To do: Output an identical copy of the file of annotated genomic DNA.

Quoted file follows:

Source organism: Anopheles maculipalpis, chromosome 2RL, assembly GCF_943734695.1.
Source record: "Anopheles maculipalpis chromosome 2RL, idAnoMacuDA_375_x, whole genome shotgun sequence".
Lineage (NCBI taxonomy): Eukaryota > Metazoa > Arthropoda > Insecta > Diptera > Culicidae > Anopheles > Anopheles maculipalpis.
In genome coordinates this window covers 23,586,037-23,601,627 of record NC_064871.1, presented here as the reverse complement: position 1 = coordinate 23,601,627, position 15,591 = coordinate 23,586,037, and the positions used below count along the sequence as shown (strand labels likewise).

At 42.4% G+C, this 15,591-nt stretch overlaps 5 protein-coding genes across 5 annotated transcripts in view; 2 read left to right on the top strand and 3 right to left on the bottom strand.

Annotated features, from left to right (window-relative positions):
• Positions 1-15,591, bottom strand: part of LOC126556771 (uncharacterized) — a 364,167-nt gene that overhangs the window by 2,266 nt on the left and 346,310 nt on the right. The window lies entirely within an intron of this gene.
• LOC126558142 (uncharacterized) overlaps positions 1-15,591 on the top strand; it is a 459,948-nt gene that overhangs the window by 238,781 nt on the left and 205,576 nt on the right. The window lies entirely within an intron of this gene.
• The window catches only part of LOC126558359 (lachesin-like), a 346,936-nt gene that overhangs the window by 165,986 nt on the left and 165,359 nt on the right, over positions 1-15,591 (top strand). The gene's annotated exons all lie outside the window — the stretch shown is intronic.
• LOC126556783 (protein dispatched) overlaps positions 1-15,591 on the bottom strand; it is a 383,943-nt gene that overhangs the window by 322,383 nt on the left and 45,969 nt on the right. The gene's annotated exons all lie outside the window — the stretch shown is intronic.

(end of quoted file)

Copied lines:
Source organism: Anopheles maculipalpis, chromosome 2RL, assembly GCF_943734695.1.
Source record: "Anopheles maculipalpis chromosome 2RL, idAnoMacuDA_375_x, whole genome shotgun sequence".
Lineage (NCBI taxonomy): Eukaryota > Metazoa > Arthropoda > Insecta > Diptera > Culicidae > Anopheles > Anopheles maculipalpis.
In genome coordinates this window covers 23,586,037-23,601,627 of record NC_064871.1, presented here as the reverse complement: position 1 = coordinate 23,601,627, position 15,591 = coordinate 23,586,037, and the positions used below count along the sequence as shown (strand labels likewise).

At 42.4% G+C, this 15,591-nt stretch overlaps 5 protein-coding genes across 5 annotated transcripts in view; 2 read left to right on the top strand and 3 right to left on the bottom strand.

Annotated features, from left to right (window-relative positions):
• Positions 1-15,591, bottom strand: part of LOC126556771 (uncharacterized) — a 364,167-nt gene that overhangs the window by 2,266 nt on the left and 346,310 nt on the right. The window lies entirely within an intron of this gene.
• LOC126558142 (uncharacterized) overlaps positions 1-15,591 on the top strand; it is a 459,948-nt gene that overhangs the window by 238,781 nt on the left and 205,576 nt on the right. The window lies entirely within an intron of this gene.
• The window catches only part of LOC126558359 (lachesin-like), a 346,936-nt gene that overhangs the window by 165,986 nt on the left and 165,359 nt on the right, over positions 1-15,591 (top strand). The gene's annotated exons all lie outside the window — the stretch shown is intronic.
• LOC126556783 (protein dispatched) overlaps positions 1-15,591 on the bottom strand; it is a 383,943-nt gene that overhangs the window by 322,383 nt on the left and 45,969 nt on the right. The gene's annotated exons all lie outside the window — the stretch shown is intronic.